Over the past year, there’s been a renewed sense of urgency among lawmakers to rewrite parts of the Children’s Online Privacy Protection Act, or COPPA — a little-known law that protects children’s privacy online. COPPA has become increasingly important after high-profile cases against YouTube and TikTok, but the law is over 20 years old and lawmakers argue it needs a huge revamp to keep children safe on the internet as it is today.
On Thursday, a pair of bipartisan House lawmakers announced that they’d be introducing their own bill that would give parents the right to delete the data that companies have on their children and extend COPPA’s protections to older minors. The bill is called the “Preventing Real Online Threats Endangering Children Today,” or the PROTECT Kids Act, and was introduced by Reps. Tim Walberg (R-MI) and Bobby Rush (D-IL), as first reported by Axios.
The bill would make big updates to the law that’s already brought enormous changes to YouTube and TikTok and infuriated creators. In its settlement with YouTube, the FTC fined the company over $170 million and prohibited the company from running targeted ads on videos the agency could deem child-friendly. Many critics argued that this settlement didn’t go far enough, and if the PROTECT Kids Act was approved, YouTube and other online platforms would be under a lot more pressure than they already are to ensure children’s data remains safe online.
Under current law, COPPA only prohibits platforms from collecting the data of children under the age of 13. Under the PROTECT Kids Act, that age would be increased to 16. COPPA also doesn’t include precise geolocation and biometric information as part of its definition of “personal information.” This House bill would ban platforms from collecting those sensitive pieces of information from children as well. And if a parent wanted to remove their children’s data from a website, the company would have to provide some kind of delete feature for them to use.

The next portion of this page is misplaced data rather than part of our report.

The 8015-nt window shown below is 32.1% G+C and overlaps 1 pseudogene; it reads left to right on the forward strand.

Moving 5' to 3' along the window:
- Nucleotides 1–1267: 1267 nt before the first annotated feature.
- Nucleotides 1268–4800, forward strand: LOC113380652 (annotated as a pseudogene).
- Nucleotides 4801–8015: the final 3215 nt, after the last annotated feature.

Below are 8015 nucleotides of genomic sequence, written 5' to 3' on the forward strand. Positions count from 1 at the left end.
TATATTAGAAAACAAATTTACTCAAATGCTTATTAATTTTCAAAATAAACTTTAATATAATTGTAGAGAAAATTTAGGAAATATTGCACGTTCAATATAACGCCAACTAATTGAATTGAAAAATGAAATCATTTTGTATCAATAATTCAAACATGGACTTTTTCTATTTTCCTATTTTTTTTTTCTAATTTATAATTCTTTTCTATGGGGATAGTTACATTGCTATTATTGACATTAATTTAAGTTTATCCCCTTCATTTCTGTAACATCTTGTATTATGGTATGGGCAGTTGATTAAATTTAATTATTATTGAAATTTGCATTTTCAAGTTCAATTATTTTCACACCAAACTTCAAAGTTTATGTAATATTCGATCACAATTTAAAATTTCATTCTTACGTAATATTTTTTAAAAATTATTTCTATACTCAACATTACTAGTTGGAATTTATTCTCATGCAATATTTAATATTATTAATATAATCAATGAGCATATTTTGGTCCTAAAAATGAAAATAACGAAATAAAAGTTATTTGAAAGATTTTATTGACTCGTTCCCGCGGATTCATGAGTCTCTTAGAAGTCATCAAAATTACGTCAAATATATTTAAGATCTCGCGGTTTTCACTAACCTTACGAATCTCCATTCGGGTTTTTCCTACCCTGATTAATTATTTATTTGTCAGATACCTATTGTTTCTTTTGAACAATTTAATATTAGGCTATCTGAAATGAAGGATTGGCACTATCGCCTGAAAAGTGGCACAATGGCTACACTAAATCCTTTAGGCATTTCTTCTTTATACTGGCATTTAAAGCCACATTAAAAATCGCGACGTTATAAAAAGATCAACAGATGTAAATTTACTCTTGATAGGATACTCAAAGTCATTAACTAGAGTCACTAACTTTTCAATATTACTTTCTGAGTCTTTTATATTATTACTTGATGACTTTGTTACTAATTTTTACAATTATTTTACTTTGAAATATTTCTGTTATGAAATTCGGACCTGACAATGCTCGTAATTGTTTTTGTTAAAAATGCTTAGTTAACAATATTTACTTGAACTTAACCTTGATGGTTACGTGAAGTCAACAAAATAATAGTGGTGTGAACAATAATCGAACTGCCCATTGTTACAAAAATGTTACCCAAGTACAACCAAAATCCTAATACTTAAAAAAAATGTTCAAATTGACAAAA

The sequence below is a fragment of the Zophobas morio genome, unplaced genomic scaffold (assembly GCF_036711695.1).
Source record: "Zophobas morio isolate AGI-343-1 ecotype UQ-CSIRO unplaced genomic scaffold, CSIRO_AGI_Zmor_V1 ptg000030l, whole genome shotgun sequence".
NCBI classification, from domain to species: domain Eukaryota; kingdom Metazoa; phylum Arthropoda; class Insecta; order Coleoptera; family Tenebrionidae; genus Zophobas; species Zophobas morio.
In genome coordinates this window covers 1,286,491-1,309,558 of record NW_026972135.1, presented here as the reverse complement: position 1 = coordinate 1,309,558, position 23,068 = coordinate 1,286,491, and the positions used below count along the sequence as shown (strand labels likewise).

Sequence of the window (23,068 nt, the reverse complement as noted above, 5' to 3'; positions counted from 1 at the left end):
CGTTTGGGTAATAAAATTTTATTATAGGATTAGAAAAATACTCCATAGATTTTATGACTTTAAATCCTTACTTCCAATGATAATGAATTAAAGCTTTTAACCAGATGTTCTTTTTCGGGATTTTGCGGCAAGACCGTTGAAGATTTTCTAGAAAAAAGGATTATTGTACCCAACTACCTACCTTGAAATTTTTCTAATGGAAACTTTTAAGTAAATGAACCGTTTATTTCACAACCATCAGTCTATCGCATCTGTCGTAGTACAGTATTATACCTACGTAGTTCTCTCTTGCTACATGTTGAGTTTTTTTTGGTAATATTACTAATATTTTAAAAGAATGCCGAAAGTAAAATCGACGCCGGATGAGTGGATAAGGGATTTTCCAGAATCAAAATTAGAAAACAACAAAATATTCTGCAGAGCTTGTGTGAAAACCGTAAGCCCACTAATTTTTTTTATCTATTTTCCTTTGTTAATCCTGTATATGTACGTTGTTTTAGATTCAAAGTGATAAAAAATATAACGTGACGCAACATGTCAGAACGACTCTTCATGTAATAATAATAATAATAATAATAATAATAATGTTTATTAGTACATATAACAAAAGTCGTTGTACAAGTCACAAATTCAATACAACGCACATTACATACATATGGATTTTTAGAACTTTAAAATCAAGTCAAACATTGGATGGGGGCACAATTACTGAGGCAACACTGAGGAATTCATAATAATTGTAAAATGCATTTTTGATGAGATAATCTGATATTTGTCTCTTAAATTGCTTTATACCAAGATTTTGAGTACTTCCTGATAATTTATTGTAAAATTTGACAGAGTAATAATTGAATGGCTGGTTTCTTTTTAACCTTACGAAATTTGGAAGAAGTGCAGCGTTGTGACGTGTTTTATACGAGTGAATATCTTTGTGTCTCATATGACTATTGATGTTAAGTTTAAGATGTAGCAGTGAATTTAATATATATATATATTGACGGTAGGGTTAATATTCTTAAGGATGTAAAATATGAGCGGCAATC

The bill mirrors many of the protections offered under a Senate measure led by Sens. Josh Hawley (R-MO) and Ed Markey (D-MA). The most significant difference is how the bills identify whether a platform knows that it’s collecting children’s data. The Markey-Hawley measure would revise COPPA’s “actual knowledge” standard. Under COPPA in its current form, companies can only be found in violation of the law if they’re proven to have known that children were using their app or site. The senators have sought to change that “actual knowledge standard” to a “constructive” one, basically saying that if a platform is operating under due diligence, they should know whether children access it.
The PROTECT Kids Act doesn’t go that far. If the bill is approved, it would instruct the FTC to conduct its own study on the “actual knowledge” standard and determine whether changes need to be made.